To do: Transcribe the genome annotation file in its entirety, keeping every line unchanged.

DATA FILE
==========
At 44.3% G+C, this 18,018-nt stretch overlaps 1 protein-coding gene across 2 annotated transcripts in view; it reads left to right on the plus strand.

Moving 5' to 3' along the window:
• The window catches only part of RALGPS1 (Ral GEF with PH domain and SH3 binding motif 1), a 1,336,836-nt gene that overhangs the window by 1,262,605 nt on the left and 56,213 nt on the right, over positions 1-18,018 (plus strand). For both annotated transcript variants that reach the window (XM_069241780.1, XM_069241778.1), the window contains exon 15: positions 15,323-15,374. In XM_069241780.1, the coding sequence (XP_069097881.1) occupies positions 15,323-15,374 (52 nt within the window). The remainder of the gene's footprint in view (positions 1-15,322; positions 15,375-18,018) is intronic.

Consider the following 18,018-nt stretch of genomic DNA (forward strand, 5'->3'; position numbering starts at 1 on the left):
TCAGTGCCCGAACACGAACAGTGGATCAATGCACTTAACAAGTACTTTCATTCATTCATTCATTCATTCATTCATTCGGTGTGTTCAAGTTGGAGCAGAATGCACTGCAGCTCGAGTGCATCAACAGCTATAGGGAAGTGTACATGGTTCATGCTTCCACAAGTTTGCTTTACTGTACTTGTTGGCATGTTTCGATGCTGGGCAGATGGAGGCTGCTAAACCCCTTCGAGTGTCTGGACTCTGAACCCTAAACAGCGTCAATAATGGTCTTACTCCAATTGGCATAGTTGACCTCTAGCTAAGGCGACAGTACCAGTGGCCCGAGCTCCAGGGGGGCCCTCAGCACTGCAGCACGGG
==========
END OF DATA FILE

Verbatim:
At 44.3% G+C, this 18,018-nt stretch overlaps 1 protein-coding gene across 2 annotated transcripts in view; it reads left to right on the plus strand.

Moving 5' to 3' along the window:
• The window catches only part of RALGPS1 (Ral GEF with PH domain and SH3 binding motif 1), a 1,336,836-nt gene that overhangs the window by 1,262,605 nt on the left and 56,213 nt on the right, over positions 1-18,018 (plus strand). For both annotated transcript variants that reach the window (XM_069241780.1, XM_069241778.1), the window contains exon 15: positions 15,323-15,374. In XM_069241780.1, the coding sequence (XP_069097881.1) occupies positions 15,323-15,374 (52 nt within the window). The remainder of the gene's footprint in view (positions 1-15,322; positions 15,375-18,018) is intronic.

Consider the following 18,018-nt stretch of genomic DNA (forward strand, 5'->3'; position numbering starts at 1 on the left):
TCAGTGCCCGAACACGAACAGTGGATCAATGCACTTAACAAGTACTTTCATTCATTCATTCATTCATTCATTCATTCGGTGTGTTCAAGTTGGAGCAGAATGCACTGCAGCTCGAGTGCATCAACAGCTATAGGGAAGTGTACATGGTTCATGCTTCCACAAGTTTGCTTTACTGTACTTGTTGGCATGTTTCGATGCTGGGCAGATGGAGGCTGCTAAACCCCTTCGAGTGTCTGGACTCTGAACCCTAAACAGCGTCAATAATGGTCTTACTCCAATTGGCATAGTTGACCTCTAGCTAAGGCGACAGTACCAGTGGCCCGAGCTCCAGGGGGGCCCTCAGCACTGCAGCACGGG